ANAHEIM – School was in session before the Oakland A’s opened up a three-game series against the Los Angeles Angels.
The A’s devoted a chunk of time during their advance meeting – held before the first game of every series – to review the glove-to-hand “exchange” rule that has caused so much havoc for them on the base paths.
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First base coach Tye Waller – Oakland’s baserunning guru – had plenty of instruction for his players, but he added that coaches also have to change the way they watch the game.
“We all gotta develop new instincts,” Waller said Monday.
The “exchange” rule has been in the book before this season, but it’s being much more strictly enforced in 2014. If a fielder, after catching a fly ball, drops the ball before completely transferring it from his glove to his throwing hand, it is ruled a no-catch. It’s caused confusion for the A’s, as base runners have turned their back on the fielder and started retreating to the base they came from, only to be surprised the ball was ruled a drop.
Josh Donaldson was forced out at second base on the last homestand on such a play against the Mariners. Over the weekend in Seattle, Brandon Moss was ruled out when he passed Donaldson between first and second as Donaldson was retreating, again unaware an apparent catch was ruled a drop.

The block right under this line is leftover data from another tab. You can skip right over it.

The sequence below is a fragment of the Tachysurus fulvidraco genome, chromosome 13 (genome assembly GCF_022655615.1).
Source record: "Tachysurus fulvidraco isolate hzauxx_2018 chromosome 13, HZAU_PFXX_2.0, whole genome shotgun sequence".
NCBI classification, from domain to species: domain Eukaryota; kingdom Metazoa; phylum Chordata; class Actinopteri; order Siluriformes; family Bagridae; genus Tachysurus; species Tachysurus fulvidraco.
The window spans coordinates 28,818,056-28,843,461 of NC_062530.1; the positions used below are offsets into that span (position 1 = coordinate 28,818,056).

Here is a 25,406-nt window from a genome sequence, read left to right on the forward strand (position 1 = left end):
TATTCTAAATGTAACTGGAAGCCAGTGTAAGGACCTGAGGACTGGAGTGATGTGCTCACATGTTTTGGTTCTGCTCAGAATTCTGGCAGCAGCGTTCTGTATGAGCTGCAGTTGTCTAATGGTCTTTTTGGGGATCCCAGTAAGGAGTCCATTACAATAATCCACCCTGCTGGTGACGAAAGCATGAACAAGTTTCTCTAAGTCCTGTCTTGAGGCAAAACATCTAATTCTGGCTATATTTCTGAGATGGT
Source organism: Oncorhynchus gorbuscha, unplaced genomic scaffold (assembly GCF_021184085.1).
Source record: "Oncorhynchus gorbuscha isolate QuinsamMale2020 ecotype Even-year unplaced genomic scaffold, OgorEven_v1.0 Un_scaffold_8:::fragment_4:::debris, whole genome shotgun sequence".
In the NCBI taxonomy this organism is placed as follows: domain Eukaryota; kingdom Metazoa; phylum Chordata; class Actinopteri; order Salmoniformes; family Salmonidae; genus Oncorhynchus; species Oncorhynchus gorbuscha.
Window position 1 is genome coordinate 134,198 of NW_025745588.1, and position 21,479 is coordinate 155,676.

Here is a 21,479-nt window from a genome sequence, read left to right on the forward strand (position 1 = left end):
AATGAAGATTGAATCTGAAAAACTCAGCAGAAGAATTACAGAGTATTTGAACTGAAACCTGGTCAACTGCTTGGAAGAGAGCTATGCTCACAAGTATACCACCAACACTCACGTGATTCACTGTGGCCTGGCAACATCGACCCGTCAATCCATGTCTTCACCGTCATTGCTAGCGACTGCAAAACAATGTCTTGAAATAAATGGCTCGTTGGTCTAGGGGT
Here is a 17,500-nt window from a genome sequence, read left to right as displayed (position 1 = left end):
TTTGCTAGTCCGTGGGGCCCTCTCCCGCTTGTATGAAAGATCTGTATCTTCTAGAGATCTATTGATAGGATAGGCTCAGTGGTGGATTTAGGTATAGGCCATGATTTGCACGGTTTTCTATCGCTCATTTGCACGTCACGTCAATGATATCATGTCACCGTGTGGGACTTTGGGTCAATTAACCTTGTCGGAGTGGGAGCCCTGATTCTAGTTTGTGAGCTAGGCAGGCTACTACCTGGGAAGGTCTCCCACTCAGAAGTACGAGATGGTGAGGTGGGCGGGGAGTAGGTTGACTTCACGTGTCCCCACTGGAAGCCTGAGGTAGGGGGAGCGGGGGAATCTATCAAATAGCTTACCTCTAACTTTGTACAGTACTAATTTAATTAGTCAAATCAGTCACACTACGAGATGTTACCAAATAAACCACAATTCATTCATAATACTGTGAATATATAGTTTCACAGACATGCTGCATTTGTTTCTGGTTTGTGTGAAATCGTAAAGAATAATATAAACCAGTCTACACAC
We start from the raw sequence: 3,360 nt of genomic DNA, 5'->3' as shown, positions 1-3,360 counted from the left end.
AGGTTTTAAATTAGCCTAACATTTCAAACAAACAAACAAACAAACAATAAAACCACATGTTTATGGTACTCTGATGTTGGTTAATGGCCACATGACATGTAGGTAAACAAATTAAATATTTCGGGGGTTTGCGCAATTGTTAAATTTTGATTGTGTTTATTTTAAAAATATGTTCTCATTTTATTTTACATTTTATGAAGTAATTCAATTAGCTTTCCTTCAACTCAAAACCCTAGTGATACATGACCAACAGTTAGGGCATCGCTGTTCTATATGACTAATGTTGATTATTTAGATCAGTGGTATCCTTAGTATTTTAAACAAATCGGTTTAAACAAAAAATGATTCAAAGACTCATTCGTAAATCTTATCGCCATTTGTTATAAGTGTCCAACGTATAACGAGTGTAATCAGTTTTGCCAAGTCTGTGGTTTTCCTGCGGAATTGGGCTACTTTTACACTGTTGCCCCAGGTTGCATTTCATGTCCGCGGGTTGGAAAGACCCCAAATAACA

In the same game, Yoenis Cespedes was thrown out at first on a liner to left field – the Mariners’ Dustin Ackley fumbled the exchange and Waller couldn’t get the attention of Cespedes, who was already trotting back to the dugout.
“I saw him catch the ball, I turned to look at Cespedes,” Waller said. “He had given up on the play. The noise of the crowd alerted me, but by the time I was able to say something, there was no way. So that’s what told me I gotta change.”
As for the base runners themselves, Waller said they simply need to follow the play longer. It means looking over their shoulder as they’re retreating back to a base. But it also might mean not wandering so far off the base, which can necessitate a sprint back to the bag they came from.
“It’s gonna take some time, but I think its’ just a conscious adjustment that as we get use to the new rules, we’ll adjust to it,” Waller said. “I want them watching the play just like me. I’m a backup.”